Category Archives: EDET 679 Gamification

Week 11 Journal

Week 11 679 Journal

This week our Essential Question was “What is the game you are thinking of writing up for your classroom?” I said I am thinking of using Quizizz, Flipquiz, and Newsela.

I need to come up with a theme like other blogs that I have been reading about. I was think of using the theme “Iditarod” for the trail across northern Alaska once used to deliver serum to save the people who were sick. I think all of the kids know this story about the Iditarod or we can read it to refresh students’ minds. In the classroom, I would organize different groups according to the different regions of Alaska. When we do Quizizz, students can earn extra points for their team. The homework parts can be extra. After students earn a number of points, they will get coordinates to navigate the trail. They will have to use a map to figure out which is the best direction to go. All travel would be done on land. It could also be run like in “Alaska Survivor,” where students would be given a clue and have to race there. The first group to arrive would get to choose what they want to use. They have to work together to race to the finish. This is what I am thinking now, but I may change it a bit.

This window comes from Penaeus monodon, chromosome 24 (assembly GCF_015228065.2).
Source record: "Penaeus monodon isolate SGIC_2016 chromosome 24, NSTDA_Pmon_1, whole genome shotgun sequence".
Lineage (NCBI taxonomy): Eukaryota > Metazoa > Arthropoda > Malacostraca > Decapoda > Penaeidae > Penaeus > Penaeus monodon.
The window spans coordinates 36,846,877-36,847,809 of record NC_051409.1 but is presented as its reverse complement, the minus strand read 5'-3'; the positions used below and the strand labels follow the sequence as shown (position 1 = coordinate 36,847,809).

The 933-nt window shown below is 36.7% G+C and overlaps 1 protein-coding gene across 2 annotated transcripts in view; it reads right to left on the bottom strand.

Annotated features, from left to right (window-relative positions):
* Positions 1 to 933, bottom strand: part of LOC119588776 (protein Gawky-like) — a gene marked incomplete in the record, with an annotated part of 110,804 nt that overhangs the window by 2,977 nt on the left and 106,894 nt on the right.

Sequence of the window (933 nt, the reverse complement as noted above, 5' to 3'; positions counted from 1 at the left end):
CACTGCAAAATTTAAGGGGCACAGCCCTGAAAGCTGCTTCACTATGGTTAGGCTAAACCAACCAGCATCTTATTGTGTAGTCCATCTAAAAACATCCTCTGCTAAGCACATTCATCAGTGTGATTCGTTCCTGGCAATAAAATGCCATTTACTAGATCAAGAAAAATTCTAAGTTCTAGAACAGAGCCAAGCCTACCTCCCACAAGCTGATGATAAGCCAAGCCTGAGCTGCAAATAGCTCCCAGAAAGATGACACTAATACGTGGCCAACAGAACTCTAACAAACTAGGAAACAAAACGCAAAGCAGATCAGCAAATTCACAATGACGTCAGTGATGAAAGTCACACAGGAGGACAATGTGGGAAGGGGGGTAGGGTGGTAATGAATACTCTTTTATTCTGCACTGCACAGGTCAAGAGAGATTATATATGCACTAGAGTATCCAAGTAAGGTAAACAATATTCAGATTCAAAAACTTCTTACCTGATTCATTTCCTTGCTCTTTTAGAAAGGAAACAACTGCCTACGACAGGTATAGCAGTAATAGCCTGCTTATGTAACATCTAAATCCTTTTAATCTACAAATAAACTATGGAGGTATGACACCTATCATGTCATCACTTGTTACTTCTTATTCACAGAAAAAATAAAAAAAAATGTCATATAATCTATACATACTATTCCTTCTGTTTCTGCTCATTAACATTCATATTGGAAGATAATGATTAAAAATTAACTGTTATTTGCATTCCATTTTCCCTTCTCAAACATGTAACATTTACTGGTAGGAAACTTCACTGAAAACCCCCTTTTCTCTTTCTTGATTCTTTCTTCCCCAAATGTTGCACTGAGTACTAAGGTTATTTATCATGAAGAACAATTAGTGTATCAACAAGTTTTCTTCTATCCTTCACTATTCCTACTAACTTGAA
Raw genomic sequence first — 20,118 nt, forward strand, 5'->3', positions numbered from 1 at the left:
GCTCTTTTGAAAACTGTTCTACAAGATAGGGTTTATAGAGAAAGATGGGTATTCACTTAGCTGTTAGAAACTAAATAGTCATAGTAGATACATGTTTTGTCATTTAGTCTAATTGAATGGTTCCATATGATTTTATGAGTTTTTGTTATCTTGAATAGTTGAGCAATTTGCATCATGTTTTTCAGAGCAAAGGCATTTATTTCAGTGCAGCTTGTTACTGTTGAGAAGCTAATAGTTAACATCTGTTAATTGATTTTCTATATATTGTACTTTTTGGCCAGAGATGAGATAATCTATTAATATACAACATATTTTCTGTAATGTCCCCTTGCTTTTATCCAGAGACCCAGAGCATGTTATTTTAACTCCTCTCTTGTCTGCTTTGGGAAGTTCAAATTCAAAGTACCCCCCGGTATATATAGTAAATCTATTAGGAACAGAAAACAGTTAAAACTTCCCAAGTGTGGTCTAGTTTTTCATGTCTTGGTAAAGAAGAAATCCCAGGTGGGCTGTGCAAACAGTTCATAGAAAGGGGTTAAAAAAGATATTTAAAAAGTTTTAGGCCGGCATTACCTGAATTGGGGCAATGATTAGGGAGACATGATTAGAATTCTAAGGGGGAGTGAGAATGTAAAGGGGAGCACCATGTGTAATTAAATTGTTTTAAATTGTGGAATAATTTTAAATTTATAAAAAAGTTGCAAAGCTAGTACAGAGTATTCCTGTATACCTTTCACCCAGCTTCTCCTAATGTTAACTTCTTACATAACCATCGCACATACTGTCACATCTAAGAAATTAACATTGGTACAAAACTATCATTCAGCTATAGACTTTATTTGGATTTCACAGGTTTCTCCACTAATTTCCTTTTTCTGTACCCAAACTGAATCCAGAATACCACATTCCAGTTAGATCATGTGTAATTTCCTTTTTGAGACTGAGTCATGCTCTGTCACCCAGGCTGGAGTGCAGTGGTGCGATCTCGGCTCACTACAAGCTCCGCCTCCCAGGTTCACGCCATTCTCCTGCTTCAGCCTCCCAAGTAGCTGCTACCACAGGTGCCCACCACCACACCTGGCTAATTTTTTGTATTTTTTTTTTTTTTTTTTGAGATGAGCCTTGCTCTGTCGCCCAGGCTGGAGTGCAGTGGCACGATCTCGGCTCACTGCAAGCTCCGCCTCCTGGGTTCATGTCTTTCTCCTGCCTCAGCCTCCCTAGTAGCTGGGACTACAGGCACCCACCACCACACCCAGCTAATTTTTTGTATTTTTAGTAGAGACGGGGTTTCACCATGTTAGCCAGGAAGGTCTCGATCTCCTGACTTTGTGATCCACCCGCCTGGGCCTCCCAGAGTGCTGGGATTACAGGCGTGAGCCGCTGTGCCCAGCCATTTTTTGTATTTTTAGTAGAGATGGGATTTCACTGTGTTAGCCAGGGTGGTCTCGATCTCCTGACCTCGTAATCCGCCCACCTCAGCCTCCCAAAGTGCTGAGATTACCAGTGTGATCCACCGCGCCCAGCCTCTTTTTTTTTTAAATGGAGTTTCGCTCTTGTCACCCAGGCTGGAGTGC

In reading others’ blogs, I was very impressed with the things my classmates are thinking about and doing. When I read Anothony’s blog, I was blown away. I think it was so awesome how one of his scrolls is in pieces and the kids have to work together to put it back together. This sounds very exciting. He is also using ClassCraft. I may have to look more into ClassCraft and see how the battles he is writing about happen. Sometimes all of the game talk feels a little over my head: XP, AP, GP—I just don’t know if I can learn all that there is to about this game. It seems a little too much for me now. Maybe eventually I will get it.

One thing that I understood was what Gerald wrote about. He wrote about game replay, where students are able to redo assignments for mastery. Other terms, like “experience points,” and “leveling,” I am still not quite sure about. I think I get “boss challenge”—when they challenge you at something and can earn points. He talked about using clickers. Clickers are always fun and students should enjoy that.

Kate said engagement is the best for getting rid of unwanted behavior. That is so true! I agreed with her question: Why reinvent the wheel when you can use another game and adjust it? She is using a game called Pandemic. I like that in that game students are playing against the game and not each other. This sounds like a great lesson!